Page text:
The City of Hartford has released its survey for the Free Movies After Dark series. Let them know what you want.
Later this week Real Hartford will publish the series of pieces resulting from interviews with the serious mayoral candidates.
What is considered serious?
That does not mean having the backing of a party, clout, or fundraising prowess. It’s simple: the individual has announced that he — and so far, only men are participating — is running for mayor and his campaign has online representation, whether it be a website, Facebook page, or Twitter account.
“Candidates” who have not yet announced and are only rumored to be running do not give the impression that they have the basic decision-making skills necessary for the job.
We invited candidates to be in touch with Real Hartford, and some who are only rumored to be running, did not make contact then.
What is the process?
When we announced that we would be doing these interviews, two of the four reached out directly, establishing some communication.
We went through the standard avenues first: contact campaign manager, ask to arrange meeting. Two of the candidates responding immediately — one himself, and one through the manager. Of those two, one uses a form on a website; the other just has a Facebook page.
The campaign manager of another did not respond quickly, so we took a secondary route and were instantly able to move ahead. Knowing who is even involved in the campaign proves useful.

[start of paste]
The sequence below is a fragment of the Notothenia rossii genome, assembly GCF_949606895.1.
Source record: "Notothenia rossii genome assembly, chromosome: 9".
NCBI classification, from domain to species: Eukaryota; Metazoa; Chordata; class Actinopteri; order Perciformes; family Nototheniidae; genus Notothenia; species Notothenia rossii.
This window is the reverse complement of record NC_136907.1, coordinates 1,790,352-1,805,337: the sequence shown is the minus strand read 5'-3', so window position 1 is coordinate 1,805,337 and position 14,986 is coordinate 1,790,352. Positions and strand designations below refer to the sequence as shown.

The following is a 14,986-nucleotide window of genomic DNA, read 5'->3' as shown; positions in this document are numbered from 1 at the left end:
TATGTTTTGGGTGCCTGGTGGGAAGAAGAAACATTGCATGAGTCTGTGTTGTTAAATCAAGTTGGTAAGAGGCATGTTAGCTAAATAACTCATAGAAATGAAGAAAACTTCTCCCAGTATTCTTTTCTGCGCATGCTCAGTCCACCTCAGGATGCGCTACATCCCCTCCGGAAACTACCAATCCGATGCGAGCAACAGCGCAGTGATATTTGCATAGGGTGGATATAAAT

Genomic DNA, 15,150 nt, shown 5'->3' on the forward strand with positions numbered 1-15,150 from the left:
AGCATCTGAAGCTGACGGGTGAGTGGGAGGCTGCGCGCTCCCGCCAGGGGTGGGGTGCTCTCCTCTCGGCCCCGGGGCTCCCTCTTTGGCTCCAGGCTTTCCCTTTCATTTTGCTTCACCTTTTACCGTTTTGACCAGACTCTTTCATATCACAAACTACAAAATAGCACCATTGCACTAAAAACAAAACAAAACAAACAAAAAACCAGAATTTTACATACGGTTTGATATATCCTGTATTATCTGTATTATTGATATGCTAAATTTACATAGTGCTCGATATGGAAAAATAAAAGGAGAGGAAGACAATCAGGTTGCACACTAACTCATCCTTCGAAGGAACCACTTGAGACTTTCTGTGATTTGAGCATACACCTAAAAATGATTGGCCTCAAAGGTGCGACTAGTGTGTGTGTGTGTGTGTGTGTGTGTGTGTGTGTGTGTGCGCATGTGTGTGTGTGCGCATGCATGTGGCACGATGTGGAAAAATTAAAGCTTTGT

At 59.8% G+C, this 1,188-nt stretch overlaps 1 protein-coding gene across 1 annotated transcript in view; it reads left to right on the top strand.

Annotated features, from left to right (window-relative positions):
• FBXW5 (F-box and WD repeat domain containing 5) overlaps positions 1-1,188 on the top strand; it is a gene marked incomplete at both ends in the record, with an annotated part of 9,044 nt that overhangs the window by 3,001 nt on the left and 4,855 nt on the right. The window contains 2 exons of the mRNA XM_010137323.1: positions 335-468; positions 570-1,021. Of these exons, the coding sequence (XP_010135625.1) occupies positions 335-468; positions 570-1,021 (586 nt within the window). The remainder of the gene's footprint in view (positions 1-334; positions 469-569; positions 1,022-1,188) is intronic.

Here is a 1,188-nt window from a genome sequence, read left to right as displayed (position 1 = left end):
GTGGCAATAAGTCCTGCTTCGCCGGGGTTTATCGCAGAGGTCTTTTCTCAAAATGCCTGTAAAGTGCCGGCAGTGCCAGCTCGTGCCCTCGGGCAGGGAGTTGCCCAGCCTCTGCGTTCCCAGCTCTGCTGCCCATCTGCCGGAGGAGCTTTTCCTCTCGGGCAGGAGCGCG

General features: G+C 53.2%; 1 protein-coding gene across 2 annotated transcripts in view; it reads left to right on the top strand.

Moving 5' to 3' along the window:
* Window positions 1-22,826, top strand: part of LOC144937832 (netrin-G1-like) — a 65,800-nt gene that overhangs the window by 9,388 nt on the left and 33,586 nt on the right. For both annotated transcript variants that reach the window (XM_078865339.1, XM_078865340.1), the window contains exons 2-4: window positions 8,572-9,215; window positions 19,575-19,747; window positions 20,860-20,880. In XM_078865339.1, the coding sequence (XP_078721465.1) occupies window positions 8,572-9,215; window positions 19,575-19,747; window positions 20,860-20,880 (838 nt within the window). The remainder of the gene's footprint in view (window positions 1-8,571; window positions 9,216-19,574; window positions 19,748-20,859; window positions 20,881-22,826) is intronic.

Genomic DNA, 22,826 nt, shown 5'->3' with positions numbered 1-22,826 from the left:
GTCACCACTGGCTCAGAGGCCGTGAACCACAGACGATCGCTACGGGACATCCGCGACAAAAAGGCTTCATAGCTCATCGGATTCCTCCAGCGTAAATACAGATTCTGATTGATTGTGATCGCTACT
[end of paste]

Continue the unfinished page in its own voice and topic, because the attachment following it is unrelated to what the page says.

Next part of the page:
A fourth — communication there is still wanting. In that case, the campaign manager did not respond, but then we learned that there was a change in staff so we tried again. This was acknowledged within hours, but has yielded nothing despite several follow up messages over the course of several days. After feeling like we were being strung along, we gave a reasonable deadline and that went flashing by.
Through social media and our mailing list, we asked readers to tell us what they wanted to know. Our readers are primarily Hartford residents, voters, so this approach seemed more logical than leaving a candidate’s potential future constituents to be told about issues that were less relevant to their lives. We re-worded to streamline some questions, grouped others together, and then added a few of our own. Each candidate was asked very similar questions, with a few wild cards thrown in.
They were not given questions in advance, though candidates who happen to read Real Hartford and pay attention to comments may have known what was coming. Nothing was presented as a “gotcha” question. There will be debates later in the season, but for now, we just wanted to hear what they had to say for themselves in a non-combative situation.
A number of streets will be closed on Sunday due to the O’Hartford 5K.
From 10-3, Trumbull Street (Asylum to Jewell) and Pearl Street (Ann to Trumbull) will be closed.
From 10-1:30, Trumbull Street from Church to Asylum will shut down to traffic.
From 12:30-2, these streets will be impacted:
- Main (Pearl to Park)
- Park (Main to Park Terrace)
- Park Terrace (Park to Capitol Avenue)
- Capitol (Park Terrace to Trinity Street)
- Trinity Street (Capitol to Ford)
If you know where this is, leave a comment.
While Pedro Segarra’s campaign is getting some heat for its Twitter account allegedly automatically following anyone that follows it, this is not the first time that interesting choices have been made involving social media and this campaign.